Natural Language Generation (NLG) has strong evaluation traditions, in particular in the area of user evaluation of NLG-based application systems, as conducted for example in the M-PIRO (Isard et al., 2003), COMIC (Foster and White, 2005), and SumTime (Reiter and Belz, 2009) projects. There are also examples of embedded evaluation of NLG components compared to non-NLG baselines, including, e.g., the DIAG (Di Eugenio et al., 2002), STOP (Reiter et al., 2003b), and SkillSum (Williams and Reiter, 2008) evaluations, and of different versions of the same component, e.g., in the ILEX (Cox et al., 1999), SPoT (Rambow et al., 2001), and CLASSiC (Janarthanam et al., 2011) projects. Starting with Langkilde and Knight's work (Knight and Langkilde, 2000), automatic evaluation against reference texts also began to be used, especially in surface realization. What was missing, until 2006, were comparative evaluation results for directly comparable, but independently developed, NLG systems.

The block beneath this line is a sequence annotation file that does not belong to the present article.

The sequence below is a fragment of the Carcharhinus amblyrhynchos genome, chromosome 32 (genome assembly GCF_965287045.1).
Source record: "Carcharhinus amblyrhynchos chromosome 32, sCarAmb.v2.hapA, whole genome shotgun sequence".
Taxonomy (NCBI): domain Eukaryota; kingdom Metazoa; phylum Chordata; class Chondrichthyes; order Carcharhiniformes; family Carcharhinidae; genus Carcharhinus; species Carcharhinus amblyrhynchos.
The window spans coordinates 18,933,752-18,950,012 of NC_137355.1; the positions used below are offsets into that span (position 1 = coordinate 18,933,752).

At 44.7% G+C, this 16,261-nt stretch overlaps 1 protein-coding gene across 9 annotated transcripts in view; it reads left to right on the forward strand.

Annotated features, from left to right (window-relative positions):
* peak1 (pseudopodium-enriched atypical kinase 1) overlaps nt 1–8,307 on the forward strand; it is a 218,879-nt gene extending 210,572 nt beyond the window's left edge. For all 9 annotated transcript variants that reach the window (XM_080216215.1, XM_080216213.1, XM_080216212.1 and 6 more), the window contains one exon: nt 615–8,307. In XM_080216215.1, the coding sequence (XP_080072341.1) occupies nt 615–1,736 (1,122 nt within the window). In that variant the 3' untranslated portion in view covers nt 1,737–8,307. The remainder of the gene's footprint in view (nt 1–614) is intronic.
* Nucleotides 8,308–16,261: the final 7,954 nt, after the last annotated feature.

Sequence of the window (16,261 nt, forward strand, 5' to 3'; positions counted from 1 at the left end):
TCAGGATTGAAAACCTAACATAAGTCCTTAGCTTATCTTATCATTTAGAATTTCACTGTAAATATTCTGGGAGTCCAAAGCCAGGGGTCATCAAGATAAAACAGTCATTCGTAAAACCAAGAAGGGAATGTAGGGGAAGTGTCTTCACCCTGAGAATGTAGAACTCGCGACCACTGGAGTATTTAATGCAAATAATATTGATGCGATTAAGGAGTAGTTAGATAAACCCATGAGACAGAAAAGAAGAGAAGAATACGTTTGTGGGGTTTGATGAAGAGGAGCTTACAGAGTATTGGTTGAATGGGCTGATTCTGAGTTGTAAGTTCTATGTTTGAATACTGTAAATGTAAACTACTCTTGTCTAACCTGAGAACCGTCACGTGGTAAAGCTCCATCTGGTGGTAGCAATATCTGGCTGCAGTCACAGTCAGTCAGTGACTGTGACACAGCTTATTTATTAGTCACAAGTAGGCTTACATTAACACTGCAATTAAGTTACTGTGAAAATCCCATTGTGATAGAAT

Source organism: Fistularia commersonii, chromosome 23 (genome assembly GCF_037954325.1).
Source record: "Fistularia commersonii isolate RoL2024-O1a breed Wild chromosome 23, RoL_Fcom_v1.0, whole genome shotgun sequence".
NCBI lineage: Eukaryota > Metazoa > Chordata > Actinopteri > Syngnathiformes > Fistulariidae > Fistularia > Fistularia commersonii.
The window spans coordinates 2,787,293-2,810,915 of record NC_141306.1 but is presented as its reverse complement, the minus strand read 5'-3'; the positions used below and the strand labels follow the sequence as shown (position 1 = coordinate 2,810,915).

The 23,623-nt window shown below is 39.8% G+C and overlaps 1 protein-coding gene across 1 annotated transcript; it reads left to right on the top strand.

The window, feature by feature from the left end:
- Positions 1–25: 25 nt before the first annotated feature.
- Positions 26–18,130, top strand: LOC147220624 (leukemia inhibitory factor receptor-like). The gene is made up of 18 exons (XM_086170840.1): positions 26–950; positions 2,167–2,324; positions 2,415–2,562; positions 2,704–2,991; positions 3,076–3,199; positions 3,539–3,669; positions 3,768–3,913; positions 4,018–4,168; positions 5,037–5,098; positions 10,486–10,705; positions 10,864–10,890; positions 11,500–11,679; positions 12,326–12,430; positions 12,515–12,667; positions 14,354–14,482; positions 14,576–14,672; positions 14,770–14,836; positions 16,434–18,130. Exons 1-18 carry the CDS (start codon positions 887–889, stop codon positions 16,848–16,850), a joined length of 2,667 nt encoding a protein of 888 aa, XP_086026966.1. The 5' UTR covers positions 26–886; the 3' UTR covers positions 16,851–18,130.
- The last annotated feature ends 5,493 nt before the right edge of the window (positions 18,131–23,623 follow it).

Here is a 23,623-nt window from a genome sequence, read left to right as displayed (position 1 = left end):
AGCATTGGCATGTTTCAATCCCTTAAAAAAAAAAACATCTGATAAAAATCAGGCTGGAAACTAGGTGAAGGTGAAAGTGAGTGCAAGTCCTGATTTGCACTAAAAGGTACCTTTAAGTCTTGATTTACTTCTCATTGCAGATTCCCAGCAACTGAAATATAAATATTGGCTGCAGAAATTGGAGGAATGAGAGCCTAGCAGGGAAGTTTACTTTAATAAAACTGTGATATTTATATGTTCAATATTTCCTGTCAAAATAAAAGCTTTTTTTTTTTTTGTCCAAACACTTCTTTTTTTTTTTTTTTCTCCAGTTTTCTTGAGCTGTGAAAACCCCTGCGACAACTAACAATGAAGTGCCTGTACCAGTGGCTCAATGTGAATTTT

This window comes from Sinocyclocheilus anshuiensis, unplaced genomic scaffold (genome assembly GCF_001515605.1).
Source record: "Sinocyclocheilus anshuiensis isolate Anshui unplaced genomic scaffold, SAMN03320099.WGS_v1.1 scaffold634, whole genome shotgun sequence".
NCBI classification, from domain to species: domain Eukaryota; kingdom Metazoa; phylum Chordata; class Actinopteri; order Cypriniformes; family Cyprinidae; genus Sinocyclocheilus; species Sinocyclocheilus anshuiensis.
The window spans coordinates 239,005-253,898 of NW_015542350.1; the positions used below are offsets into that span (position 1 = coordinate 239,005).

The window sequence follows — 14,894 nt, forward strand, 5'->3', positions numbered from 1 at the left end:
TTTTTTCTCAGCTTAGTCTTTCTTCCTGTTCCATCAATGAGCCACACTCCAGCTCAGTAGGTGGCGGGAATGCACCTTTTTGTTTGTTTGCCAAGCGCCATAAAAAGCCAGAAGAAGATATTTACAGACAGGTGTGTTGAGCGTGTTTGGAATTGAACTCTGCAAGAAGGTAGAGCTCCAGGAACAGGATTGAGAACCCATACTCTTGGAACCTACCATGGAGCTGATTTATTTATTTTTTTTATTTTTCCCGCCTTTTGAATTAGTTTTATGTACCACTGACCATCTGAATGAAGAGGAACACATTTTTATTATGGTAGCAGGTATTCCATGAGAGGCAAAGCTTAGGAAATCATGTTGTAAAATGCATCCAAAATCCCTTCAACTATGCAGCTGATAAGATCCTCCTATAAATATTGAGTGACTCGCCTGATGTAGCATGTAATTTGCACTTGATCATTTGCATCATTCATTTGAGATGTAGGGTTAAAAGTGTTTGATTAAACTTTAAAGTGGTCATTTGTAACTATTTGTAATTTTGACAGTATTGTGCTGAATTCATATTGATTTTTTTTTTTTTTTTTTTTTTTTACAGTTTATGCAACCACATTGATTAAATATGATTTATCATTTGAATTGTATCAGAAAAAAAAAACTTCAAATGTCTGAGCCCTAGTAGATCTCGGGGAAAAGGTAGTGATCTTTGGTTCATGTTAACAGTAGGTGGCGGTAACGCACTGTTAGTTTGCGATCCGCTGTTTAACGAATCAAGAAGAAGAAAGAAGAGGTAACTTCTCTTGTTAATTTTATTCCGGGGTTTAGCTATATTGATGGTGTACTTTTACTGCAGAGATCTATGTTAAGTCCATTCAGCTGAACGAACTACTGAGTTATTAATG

In 1981, Spärck Jones wrote that information retrieval (IR) lacked consolidation and the ability to progress collectively, and that this was substantially because there was no commonly agreed framework for describing and evaluating systems (Sparck Jones, 1981, p. 245). Since then, various sub-disciplines of natural language processing (NLP) and speech technology have consolidated results and progressed collectively through developing common task definitions and evaluation frameworks, in particular in the context of shared-task evaluation campaigns (STECs), and have achieved successful commercial deployment of a range of technologies (e.g. speech recognition software, document retrieval, and dialogue systems).